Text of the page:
The politics of millennials spring from their worldview, podcast host Allie Beth Stuckey told social conservatives Friday in Washington.
When people reject belief in God, Stuckey told the crowd at the Values Voter Summit, they usually embrace belief in government.
“I have never seen someone move to the left politically and become stronger theologically,” the host of the “Relatable” podcast said, as the crowd listened attentively.
Those who base their worldviews on self eventually make government more powerful and intrusive, Stuckey, 27, said.
“Godlessness and socialism, godlessness and totalitarianism, godlessness and big government always go hand in hand,” she said.
After interviews with many fellow millennials as a podcast host, Stuckey said, she sees that the generation’s worldview leads to meaninglessness. If people believe only in themselves, they have nothing outside themselves to live for and no belief in a God who can reform the self, she said.
“I think a lot of young people are saying, ‘That’s not really working out for me.’ Millennials have a higher rate of suicide,” she said. “They have a higher rate of depression, they have a higher rate of anxiety and fear and loneliness [than past generations.]”
From this place of despair, millennials often hope that government will help them fix their problems.
“This replacing of the God of Scripture with the god of self has to do with why young people lean to the left,” Stuckey says. “If you don’t believe in a transcendent Creator who gave us inherent rights, you have to look to another authority to give you your rights, and that’s the government.”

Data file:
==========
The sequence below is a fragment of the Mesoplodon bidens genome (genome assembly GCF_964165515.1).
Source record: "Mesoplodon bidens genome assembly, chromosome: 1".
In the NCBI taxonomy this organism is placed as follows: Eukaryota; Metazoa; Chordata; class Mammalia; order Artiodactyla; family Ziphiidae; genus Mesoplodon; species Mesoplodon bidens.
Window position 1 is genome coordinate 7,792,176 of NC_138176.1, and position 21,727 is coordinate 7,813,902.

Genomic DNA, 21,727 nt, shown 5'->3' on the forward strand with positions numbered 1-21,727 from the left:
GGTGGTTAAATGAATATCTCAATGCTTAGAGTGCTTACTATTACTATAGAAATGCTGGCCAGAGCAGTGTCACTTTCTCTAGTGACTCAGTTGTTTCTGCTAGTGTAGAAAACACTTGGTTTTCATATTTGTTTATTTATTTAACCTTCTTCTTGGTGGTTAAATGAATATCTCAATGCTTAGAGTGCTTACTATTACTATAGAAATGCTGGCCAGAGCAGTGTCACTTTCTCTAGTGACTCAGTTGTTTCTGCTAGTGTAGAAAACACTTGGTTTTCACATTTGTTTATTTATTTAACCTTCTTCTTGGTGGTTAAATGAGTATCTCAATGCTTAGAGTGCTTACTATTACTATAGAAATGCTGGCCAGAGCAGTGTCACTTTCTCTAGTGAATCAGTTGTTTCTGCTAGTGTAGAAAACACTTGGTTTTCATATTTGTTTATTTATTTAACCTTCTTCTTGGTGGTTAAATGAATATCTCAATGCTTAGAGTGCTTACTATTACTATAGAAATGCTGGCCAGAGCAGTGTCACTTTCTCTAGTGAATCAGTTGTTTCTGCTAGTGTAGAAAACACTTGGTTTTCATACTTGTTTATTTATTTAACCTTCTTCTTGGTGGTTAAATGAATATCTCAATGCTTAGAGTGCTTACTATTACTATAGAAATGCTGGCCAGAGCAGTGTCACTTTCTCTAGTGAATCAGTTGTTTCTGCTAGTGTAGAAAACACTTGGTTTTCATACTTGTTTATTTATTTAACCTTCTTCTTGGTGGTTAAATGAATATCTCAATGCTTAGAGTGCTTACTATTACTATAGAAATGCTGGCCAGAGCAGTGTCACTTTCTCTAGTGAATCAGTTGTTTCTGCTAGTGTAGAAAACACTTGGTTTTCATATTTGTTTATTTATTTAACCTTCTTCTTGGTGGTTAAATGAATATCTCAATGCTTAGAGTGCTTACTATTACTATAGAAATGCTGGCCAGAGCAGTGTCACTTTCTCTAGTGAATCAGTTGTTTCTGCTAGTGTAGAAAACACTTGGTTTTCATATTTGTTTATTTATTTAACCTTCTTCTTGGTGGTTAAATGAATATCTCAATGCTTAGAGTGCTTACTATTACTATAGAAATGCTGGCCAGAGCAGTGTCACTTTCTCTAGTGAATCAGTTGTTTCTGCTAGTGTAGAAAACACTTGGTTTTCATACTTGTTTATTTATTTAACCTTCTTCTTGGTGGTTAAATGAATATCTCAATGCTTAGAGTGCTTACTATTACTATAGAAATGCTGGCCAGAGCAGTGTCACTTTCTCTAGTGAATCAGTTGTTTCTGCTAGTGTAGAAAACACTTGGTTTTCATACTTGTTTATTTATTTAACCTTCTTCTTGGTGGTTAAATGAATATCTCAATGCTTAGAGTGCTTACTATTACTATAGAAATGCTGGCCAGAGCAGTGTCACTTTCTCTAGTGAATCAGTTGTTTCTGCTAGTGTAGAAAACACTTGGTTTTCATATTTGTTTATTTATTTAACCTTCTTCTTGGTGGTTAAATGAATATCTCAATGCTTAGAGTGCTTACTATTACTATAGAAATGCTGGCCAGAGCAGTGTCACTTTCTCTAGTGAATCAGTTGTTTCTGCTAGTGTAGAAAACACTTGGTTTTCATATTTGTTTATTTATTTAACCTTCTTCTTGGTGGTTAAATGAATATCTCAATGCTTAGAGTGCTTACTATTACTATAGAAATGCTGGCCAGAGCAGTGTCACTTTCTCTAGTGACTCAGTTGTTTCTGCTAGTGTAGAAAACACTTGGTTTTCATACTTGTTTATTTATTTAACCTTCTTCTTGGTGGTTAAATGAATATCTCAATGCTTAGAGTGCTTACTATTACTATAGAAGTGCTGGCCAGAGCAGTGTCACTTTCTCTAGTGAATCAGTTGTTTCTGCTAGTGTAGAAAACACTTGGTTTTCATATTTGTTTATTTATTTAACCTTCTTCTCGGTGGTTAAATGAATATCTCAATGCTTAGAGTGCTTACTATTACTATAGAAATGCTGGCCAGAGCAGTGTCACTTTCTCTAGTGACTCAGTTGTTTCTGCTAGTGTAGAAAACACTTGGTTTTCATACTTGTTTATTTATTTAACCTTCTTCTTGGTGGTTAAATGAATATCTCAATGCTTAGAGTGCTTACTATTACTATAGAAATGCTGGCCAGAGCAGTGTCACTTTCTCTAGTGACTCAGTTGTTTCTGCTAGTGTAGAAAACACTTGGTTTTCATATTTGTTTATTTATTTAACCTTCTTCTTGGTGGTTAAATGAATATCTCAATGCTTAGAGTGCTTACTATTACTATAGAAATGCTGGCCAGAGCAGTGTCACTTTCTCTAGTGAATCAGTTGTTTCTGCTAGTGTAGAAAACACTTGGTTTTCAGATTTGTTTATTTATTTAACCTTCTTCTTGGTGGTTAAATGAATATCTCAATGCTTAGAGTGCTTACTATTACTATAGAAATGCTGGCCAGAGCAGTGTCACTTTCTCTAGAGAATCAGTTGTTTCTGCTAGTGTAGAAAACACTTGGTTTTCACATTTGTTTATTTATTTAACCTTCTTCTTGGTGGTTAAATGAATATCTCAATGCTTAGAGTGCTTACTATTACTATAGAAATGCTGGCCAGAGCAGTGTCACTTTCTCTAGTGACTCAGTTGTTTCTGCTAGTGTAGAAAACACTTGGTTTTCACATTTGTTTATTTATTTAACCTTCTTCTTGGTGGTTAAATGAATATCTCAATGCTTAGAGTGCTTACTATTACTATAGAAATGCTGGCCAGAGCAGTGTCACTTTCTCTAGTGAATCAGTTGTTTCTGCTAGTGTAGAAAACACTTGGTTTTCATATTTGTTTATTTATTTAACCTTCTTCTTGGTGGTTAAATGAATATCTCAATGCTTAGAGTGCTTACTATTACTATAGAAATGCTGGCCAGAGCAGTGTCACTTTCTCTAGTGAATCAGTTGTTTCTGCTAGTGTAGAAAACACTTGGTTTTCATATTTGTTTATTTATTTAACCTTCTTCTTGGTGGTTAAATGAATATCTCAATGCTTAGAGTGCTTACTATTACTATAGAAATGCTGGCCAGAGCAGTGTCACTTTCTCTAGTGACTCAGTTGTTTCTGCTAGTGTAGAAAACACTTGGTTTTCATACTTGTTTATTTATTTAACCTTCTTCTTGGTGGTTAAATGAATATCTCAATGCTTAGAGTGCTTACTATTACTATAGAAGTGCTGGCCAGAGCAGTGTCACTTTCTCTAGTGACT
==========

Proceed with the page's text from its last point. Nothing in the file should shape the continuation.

Because of this worldview difference, conservatives need to talk about more than policies with millennials, she said. Without a foundation in a worldview that goes beyond the self, policies mean little.
“It’s like the parable of the man building his house on the sand. When the rains come, it’s just going to go tumbling down because you don’t have a firm foundation for your worldview,” she said, referencing a story Jesus tells in the New Testament.
When people change their worldviews, everything changes for them, she argued. This is why a worldview based on living for God is one that values freedom and changes people’s lives.
“That’s what we talk about on my podcast, that’s why it’s called ‘Relatable,’” she told the crowd. “Because it relates to people that are trying to build a coherent worldview on something other than themselves.”
The annual Values Voter Summit, which runs Friday through Sunday at the Omni Shoreham Hotel in Washington, was created in 2006 to help inform and mobilize Americans to preserve the “bedrock values” of religious liberty, the sanctity of life, traditional marriage, and limited government. Since its inception, the primary sponsor has been FRC Action, the lobbying arm of the Family Research Council.